aid in determining optimal management treatments and
can maximize growth rates and increase returns. Decisions such as when, or if, to thin a stand of trees or to apply fertilizer can have a material impact on growth rates
and the value of a timberland property. Additionally, we
frequently develop export strategies to diversify our customer base and create market tension for our products.
Ultimately, this should lead to higher pricing and reduced
risk, which positively affect returns.
The ability to store on the stump allows investors the
latitude to realize cash returns when market demand and
pricing dynamics are most favorable. Timber harvests can
be adapted to timber price movements to reduce market exposure and mitigate risk. Because of the biological
growth component, unharvested trees continue to grow
and add value over time. When used effectively, this cash
flow flexibility can lower the standard deviation of timberland returns, mitigate short-term log price fluctuations,
and augment price increases.
In addition to biological growth, three other primary components contribute to total timberland returns: timber
price changes, timberland value changes, and non-timber
income (Exhibit 3).
Timber prices are derived from demand for wood products.
As end-product prices fluctuate, so do the prices for wood
fiber. While short-term price fluctuations impact the cash return generated from a property, short-term price changes have
not historically translated into significant changes in timberland values. This is partly a result of expectations that market
participants will defer harvests in weak markets. In addition,
most participants will use a discounted cash flow model with
a price forecast that converges on a long-term trend price based
on long-term fundamentals, which tends to stabilize value.
Changing expectations surrounding long-term price trends
can impact price forecasts used in timberland valuations, and
might influence the overall investment return.
Land value typically accounts for a smaller portion of the
total timberland investment return. Bare land value fluctu-
ates based upon the supply and demand of the land avail-
able for timber production as well as changes in demand for
alternative uses, such as agriculture, recreation, bioenergy
production, and “higher and better use.” Changes in demand
for alternative uses can provide upside potential to land value
because of increased appreciation and may contribute incre-
mentally to the total return.
Recreational licenses and leases for hunting and fishing,
mineral rights, rights-of-way, mitigations banking, and
carbon offset markets are examples of non-timber income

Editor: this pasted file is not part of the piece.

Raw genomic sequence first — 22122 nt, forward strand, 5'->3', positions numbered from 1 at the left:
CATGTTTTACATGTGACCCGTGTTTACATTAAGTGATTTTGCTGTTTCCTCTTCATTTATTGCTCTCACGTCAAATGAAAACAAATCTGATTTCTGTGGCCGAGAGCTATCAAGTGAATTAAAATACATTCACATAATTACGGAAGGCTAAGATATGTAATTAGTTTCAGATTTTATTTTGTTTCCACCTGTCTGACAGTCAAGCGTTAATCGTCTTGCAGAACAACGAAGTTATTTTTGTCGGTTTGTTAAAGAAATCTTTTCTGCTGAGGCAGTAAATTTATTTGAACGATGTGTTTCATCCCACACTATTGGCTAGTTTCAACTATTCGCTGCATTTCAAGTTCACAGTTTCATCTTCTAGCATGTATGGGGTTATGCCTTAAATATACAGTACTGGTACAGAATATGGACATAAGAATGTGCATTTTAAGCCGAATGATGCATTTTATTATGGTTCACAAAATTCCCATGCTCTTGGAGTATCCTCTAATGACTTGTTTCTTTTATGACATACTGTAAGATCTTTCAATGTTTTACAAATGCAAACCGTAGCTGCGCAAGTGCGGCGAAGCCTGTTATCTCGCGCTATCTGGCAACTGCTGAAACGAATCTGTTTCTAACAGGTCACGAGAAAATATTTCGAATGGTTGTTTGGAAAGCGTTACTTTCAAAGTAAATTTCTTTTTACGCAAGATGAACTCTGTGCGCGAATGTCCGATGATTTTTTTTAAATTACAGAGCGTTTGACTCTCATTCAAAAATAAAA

sources that provide opportunity to add value to timberland investments.
Historically, timberland has outperformed many other asset classes. NCREIF publishes a Timberland Property Index
patterned after its Property Index, which is well known for
measuring commercial real estate returns. NCREIF compiles data from members who submit return information
specific to the properties they manage. Those data become
the basis for the composite return figures for the timberland
asset class in the US. As evidenced in Exhibit 4, timberland
returns, represented by the NCREIF Timberland Index,
have outperformed stocks and long-term corporate bonds
The NCREIF Timberland Index generated a 7.06% total
return over the past five years (through December 31, 2016).
Depending on the region in which one invests in the US, returns can differ materially. For example, the NCREIF Timberland Index for the US South returned a total of 6.07%; in
comparison, the US Northwest returned 10.61% during the
same five-year period (ending December 31, 2016).
Timberland returns vary between geographies based on
growth cycles (average time from planting to harvest age);
product mix (i.e., sawtimber or pulp); product pricing; in-country (domestic) demand; export opportunities and pricing; and other regional, national, and international economic
factors, in addition to the skill and expertise of the investment advisor.
As discount rates in the US have compressed over time because of broad market yield compression and overall market
efficiencies, many investors have looked outside the US to generate excess returns, further diversify their timberland portfolios, and take advantage of global supply-and-demand trends.
Timberland investments in Australia and New Zealand, two core, well-established timber markets, can typically expect to realize moderately higher investment returns
compared to those in the US, depending on individual tax
outcomes and assuming one is investing in established plantations. Countries in Latin America, such as Chile, Brazil, and